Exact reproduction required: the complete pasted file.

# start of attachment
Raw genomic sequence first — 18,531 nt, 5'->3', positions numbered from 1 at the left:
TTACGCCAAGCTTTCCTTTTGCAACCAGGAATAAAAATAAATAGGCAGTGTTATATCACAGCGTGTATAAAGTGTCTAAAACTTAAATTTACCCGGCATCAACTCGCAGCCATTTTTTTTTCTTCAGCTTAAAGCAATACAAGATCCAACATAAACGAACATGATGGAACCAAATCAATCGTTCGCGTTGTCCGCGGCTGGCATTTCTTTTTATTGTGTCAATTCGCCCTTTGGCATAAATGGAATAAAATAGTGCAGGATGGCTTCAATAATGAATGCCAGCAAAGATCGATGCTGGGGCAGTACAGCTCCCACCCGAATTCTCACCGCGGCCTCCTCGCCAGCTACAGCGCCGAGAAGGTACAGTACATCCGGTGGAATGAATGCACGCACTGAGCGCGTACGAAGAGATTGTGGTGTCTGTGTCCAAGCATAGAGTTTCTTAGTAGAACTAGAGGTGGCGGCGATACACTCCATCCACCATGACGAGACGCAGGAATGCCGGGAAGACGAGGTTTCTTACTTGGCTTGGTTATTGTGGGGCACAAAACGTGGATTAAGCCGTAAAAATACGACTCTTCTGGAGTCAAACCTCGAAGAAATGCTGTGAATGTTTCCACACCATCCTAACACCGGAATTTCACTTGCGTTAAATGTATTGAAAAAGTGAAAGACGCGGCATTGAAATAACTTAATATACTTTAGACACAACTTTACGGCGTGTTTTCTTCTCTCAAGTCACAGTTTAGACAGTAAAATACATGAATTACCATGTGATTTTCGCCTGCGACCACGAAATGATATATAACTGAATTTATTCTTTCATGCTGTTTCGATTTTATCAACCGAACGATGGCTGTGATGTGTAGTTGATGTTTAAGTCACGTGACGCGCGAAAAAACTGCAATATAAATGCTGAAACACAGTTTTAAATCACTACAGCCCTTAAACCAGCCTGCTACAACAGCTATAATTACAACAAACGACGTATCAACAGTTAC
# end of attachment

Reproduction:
Raw genomic sequence first — 18,531 nt, 5'->3', positions numbered from 1 at the left:
TTACGCCAAGCTTTCCTTTTGCAACCAGGAATAAAAATAAATAGGCAGTGTTATATCACAGCGTGTATAAAGTGTCTAAAACTTAAATTTACCCGGCATCAACTCGCAGCCATTTTTTTTTCTTCAGCTTAAAGCAATACAAGATCCAACATAAACGAACATGATGGAACCAAATCAATCGTTCGCGTTGTCCGCGGCTGGCATTTCTTTTTATTGTGTCAATTCGCCCTTTGGCATAAATGGAATAAAATAGTGCAGGATGGCTTCAATAATGAATGCCAGCAAAGATCGATGCTGGGGCAGTACAGCTCCCACCCGAATTCTCACCGCGGCCTCCTCGCCAGCTACAGCGCCGAGAAGGTACAGTACATCCGGTGGAATGAATGCACGCACTGAGCGCGTACGAAGAGATTGTGGTGTCTGTGTCCAAGCATAGAGTTTCTTAGTAGAACTAGAGGTGGCGGCGATACACTCCATCCACCATGACGAGACGCAGGAATGCCGGGAAGACGAGGTTTCTTACTTGGCTTGGTTATTGTGGGGCACAAAACGTGGATTAAGCCGTAAAAATACGACTCTTCTGGAGTCAAACCTCGAAGAAATGCTGTGAATGTTTCCACACCATCCTAACACCGGAATTTCACTTGCGTTAAATGTATTGAAAAAGTGAAAGACGCGGCATTGAAATAACTTAATATACTTTAGACACAACTTTACGGCGTGTTTTCTTCTCTCAAGTCACAGTTTAGACAGTAAAATACATGAATTACCATGTGATTTTCGCCTGCGACCACGAAATGATATATAACTGAATTTATTCTTTCATGCTGTTTCGATTTTATCAACCGAACGATGGCTGTGATGTGTAGTTGATGTTTAAGTCACGTGACGCGCGAAAAAACTGCAATATAAATGCTGAAACACAGTTTTAAATCACTACAGCCCTTAAACCAGCCTGCTACAACAGCTATAATTACAACAAACGACGTATCAACAGTTAC